This paper focuses on the evolution of INSITE, North America's first supervised injection site, first opened in 2003, and subjected to continuous empirical and political scrutiny from that date to the present. This analysis considers the relevant global history of supervised injection sites, and key events in the Canadian timeline. The article canvasses the origins of INSITE and its support by the Liberal government of Canada from 2003 to 2006, the change of federal government in 2006 and the decision of the Harper Conservatives to refuse to grant a continuing exemption to INSITE. The paper considers three court decisions, one by the B.C. Supreme Court in 2008, followed by a B.C. Court of Appeal decision in 2010, and, ultimately, the Supreme Court of Canada's decision in the fall 0f 2011, a decision that ordered the federal government to grant an operating exemption to INSITE. The paper examines how empirical evidence was presented to governments and to the courts, and how both governments and the judiciary interpreted the relevance of empirical evidence in the formulation of law and policy. The paper concludes by comparing the parallel experiences of Vancouver's INSITE with the MSIC in Sydney, Australia.

Martin A. Andresen and Ehsan Jozaghi, The Point of Diminishing Returns: An Examination of Expanding Vancouver's Insite, Urban Stud December 2012, vol. 49, no. 16, 3531-3544.

North America's only government-sanctioned supervised injection facility, Insite, has been subjected to substantial research. This research has found evidence for numerous public health benefits: decreased risky injection behaviour, decreased fatal overdoses, increased probability of initiating and maintaining addiction treatment, and cost-effectiveness. To date, a small number of costing studies have emerged with none of them investigating Insite expansions. Such an analysis is reported in this paper and it is found that, based on benefit–cost ratios, Insite should be expanded. However, this expansion is dependent on altering injection drug user behaviour outside Insite.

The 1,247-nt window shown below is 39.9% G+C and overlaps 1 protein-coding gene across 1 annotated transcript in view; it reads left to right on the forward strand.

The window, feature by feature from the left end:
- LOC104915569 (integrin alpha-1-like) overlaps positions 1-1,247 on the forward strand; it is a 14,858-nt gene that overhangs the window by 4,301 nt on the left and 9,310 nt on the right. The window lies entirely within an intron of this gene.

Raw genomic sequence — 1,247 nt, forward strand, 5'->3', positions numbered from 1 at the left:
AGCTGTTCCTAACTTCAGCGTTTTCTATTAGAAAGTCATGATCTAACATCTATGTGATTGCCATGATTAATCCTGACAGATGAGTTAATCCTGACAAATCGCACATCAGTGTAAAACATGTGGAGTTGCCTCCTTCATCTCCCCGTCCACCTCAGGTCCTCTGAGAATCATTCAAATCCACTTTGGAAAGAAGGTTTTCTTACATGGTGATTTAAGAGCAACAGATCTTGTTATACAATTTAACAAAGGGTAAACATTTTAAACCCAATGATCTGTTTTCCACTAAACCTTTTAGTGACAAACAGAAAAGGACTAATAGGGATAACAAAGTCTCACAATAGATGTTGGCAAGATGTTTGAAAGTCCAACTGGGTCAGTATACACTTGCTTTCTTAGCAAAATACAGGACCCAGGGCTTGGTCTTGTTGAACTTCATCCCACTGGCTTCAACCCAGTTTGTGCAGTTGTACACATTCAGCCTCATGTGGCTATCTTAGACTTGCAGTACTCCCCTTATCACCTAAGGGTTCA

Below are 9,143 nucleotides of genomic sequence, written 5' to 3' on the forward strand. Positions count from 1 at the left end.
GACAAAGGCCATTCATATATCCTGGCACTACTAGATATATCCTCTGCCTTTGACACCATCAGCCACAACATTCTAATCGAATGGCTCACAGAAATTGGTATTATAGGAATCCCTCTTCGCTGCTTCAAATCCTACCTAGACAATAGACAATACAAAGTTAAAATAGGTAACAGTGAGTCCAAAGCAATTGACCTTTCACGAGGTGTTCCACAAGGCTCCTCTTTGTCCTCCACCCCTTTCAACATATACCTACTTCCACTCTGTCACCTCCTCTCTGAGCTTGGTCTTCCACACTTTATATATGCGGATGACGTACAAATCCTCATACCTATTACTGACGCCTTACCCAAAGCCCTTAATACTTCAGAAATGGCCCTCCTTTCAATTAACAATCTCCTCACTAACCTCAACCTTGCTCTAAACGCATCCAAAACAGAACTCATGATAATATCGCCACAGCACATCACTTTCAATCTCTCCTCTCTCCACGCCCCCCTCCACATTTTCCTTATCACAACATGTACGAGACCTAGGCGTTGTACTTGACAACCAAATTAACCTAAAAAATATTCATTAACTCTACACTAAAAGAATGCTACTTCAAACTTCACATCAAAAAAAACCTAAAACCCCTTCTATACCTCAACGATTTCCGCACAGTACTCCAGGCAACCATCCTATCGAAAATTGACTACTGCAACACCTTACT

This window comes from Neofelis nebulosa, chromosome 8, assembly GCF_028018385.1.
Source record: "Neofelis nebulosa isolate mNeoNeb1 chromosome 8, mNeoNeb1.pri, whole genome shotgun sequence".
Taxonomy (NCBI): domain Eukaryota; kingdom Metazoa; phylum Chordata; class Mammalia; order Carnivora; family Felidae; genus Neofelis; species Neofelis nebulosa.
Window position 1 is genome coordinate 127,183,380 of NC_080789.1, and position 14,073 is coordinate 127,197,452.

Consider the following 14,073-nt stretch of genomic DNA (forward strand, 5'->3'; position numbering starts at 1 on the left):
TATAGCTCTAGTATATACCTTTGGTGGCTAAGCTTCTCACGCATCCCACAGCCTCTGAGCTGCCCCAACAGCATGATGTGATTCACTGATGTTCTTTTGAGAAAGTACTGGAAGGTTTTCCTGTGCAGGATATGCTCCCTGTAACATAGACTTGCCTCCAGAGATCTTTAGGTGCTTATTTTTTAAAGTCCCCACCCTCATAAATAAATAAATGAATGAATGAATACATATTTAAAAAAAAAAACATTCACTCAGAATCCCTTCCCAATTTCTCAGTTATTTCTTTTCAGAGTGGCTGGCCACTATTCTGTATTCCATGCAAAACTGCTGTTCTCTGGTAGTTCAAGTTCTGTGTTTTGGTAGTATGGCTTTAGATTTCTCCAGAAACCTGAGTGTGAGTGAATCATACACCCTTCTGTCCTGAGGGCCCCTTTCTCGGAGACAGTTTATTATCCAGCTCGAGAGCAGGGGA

Tara Marie Watson, Ahmed Bayoumi, Gillian Kolla and al., Police Perceptions of Supervised Consumption Sites (SCSs): A Qualitative Study, Substance Use & Misuse, 47:364–374, 2012.

Police are key stakeholders in cities considering supervised consumption site (SCS) implementation. We examine police perceptions of SCSs using data collected between 2008 and 2010. Data from interviews and focus groups conducted with police officers of varied ranks (n = 18) in Ottawa and Toronto, Canada, were analyzed using thematic analyses. Participants opposed SCS implementation in their respective cities. The police views we heard invoke values and perspectives on evidence that differ from those used in research. Whether these divergent frameworks are reconcilable is a question for future research. Study limitations are noted. The Ontario HIV Treatment Network funded the study.

Professor Suzanne Bouclin and Priyanka Vittal, The Insite Decision and the Case for Supervised Consumption Facilities in Ottawa, (December 2012) 1:1 C.J. Poverty Law 91.